To the men still hoping to be Dads

When I told him he was going to be a Daddy, this was his look…shock, terror and excitement all rolled into one!  It’s not like this was a HUGE surprise, I mean, we had gone through months of infertility appointment and IVF.   No matter what led up to that moment, he still had the reaction of….”this just got real”.

Just like so many men, Paul was told he wasn’t going to be a Dad…well, not without a lot of money and time spent at doctor’s appointments.  We were told from the beginning, when both Paul and I were told that we each had a hand in our infertility issues, that we need to go straight to IVF.  There was no option for hormone shots, even IUI, we had no other options.  We were both devastated, knowing how desperate we were to become parents and knowing that our love of children was a quality that had brought us together in the beginning.



I won’t sugar coat those early days of fighting, tears and sleepless nights (him on the couch).  I won’t even pretend that we both dealt with this news the same way and I won’t pretend that it was easy.  It was a horribly difficult time in our marriage and while all of our friends around us were having kids of their own, the aching got worse.  Paul was quiet, while I talked about it a lot.  I tried to find support online and through our clinic.  It’s not surprising that while I did find books and chat rooms helpful, there was nothing for Paul.  Men often feel isolated in their own journey through infertility.  I know now that I have referred several friends on this same journey, to Conceivable Dreams.  I’ve even reached out to a male family friend to help him through the process and give him insight into his wife’s sadness.  The great thing is that Conceivable Dreams is available to help with both male and female infertility and offer support.  Their goal is that more men feel comfortable to share their stories and know that they are not alone.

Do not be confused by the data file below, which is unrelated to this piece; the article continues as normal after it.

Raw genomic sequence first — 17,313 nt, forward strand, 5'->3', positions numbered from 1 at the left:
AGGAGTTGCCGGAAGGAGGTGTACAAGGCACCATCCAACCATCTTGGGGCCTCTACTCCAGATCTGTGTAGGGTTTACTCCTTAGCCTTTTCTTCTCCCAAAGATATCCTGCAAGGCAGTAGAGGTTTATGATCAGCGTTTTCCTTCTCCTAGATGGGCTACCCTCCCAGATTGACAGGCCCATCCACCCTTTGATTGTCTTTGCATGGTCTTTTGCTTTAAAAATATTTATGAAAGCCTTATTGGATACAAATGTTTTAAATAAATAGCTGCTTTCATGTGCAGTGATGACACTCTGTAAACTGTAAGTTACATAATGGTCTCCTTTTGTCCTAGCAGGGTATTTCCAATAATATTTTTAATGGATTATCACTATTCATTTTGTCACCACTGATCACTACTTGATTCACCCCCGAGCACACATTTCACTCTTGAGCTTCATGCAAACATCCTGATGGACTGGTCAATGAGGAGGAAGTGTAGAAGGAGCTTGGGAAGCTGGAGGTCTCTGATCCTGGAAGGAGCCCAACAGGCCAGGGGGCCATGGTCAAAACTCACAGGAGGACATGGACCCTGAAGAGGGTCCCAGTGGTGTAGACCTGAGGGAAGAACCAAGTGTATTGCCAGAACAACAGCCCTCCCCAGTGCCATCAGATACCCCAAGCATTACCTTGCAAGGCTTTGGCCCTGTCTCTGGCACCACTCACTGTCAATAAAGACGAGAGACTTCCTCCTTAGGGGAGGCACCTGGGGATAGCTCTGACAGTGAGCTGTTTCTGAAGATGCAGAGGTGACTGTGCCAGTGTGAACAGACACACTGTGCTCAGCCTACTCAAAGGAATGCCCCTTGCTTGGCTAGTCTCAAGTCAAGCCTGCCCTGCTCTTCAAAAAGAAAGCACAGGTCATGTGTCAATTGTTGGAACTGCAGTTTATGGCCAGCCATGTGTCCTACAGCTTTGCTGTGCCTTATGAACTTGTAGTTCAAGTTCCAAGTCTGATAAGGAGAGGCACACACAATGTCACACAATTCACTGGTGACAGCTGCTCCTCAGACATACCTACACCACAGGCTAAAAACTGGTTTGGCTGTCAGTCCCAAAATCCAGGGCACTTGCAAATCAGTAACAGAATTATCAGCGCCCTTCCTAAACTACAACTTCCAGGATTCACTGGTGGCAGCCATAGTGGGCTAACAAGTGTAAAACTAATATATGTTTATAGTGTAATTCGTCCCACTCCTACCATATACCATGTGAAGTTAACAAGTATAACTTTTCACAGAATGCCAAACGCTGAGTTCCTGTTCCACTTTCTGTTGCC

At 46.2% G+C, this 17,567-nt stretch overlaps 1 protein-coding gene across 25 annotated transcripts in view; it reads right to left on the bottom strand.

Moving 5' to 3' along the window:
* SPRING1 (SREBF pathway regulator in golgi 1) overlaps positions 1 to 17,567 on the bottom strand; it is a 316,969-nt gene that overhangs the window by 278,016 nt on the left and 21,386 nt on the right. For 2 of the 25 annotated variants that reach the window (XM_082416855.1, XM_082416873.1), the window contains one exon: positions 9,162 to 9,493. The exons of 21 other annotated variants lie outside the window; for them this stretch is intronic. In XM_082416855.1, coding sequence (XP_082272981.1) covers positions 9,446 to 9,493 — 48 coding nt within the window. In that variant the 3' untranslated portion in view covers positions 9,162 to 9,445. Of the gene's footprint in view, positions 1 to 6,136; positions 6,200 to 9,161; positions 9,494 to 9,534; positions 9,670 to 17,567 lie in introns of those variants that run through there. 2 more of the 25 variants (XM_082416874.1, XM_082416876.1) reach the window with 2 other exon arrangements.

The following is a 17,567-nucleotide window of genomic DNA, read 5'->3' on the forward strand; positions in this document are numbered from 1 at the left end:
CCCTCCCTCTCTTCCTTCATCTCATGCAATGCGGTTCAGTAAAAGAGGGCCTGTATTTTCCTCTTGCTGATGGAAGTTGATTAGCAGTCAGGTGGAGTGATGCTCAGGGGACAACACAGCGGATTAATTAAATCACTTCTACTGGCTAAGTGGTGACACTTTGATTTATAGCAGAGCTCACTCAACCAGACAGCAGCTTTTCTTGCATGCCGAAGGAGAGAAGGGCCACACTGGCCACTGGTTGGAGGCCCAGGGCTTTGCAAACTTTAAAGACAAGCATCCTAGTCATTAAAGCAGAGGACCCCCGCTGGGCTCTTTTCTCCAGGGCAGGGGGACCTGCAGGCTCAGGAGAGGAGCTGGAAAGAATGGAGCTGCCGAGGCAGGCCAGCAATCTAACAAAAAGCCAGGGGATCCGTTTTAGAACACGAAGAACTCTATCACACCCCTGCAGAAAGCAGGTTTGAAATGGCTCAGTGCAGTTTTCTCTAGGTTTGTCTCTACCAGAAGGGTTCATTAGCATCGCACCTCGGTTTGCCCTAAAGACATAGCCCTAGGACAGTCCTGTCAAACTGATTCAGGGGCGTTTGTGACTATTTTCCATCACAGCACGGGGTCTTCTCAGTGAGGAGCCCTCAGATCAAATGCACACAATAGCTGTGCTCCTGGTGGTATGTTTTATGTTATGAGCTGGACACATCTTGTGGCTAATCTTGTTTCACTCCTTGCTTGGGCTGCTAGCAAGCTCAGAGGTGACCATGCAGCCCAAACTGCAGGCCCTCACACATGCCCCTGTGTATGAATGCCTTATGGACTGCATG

While both men and women will inevitably take the blame for the infertility, there are facts that they need to know about the true nature of these biological struggles. 

Male Fertility Facts (source)

  1. Both men and women experience infertility. Nearly half of all infertility cases can be linked to a male problem.
  2. When a man smokes it increases the likelihood of infertility by 30%.
  3. Cancer treatments impact male fertility. Freezing sperm is an option that men should consider before cancer treatment.
  4. Strenuous bicycle riding or any other forms of excessive heat, such as hot tubs and laptops, can reduce sperm production.
  5. Certain herbal products such as Echinacea, Gingko Biloba and St. John’s Wort can reduce fertility in men.

Male Fertility Myths

  1. ‘Size matters’. False, except when related to the testicles. Smaller testicles have been linked to lower sperm counts.
  2. A man’s age does not affect childbearing. False: Waiting until after age forty can increase the risk of miscarriage and may affect the health of the newborn.
  3. Tight men’s underwear has no impact on fertility. False. Wearing boxers or loose underwear is advised.
  4. Daily intercourse is recommended to increase the chance of conception. False: Waiting two days between intercourse allows men with low sperm counts to increase their sperm count.
  5. Eating red meat reduces fertility. False.  Although some meats contain hormones that may affect fertility. Eating red meat in moderation is healthy.


 
Please follow @OHIP4IVF on Twitter or the hashtag #OHIP4IVF to support government funding for IVF.  You can also join the the conversation on Facebook with others who have been there or are going through infertility right now.  Help other couples become parents, without the financial burden that comes with infertility.

Happy Father’s Day to my husband, a man who was meant to be a Dad.  He never gave up on his dream to have a child of his own.  I hope more men will realize their dreams before this day next year.

About Conceivable Dreams

Conceivable Dreams is a broad-based organization of patients, family members, health professionals and other supporters dedicated to achieving equitable access to funding for in vitro fertilization for men and women facing fertility challenges.

*I am a proud member of the Conceivable Dreams blog team, and have been compensated for this honest post.

1 Comment on To the men still hoping to be Dads

  1. Paula Schuck
    July 19, 2013 at 7:34 pm (4 years ago)

    As always Heather I appreciate your honesty and your strength. Thanks for always telling it the way it is and making everyone understand this is a health issue that impacts every are of your life – financially, maritally, emotionally and physically. It’s time for funding in Ontario.

    Reply

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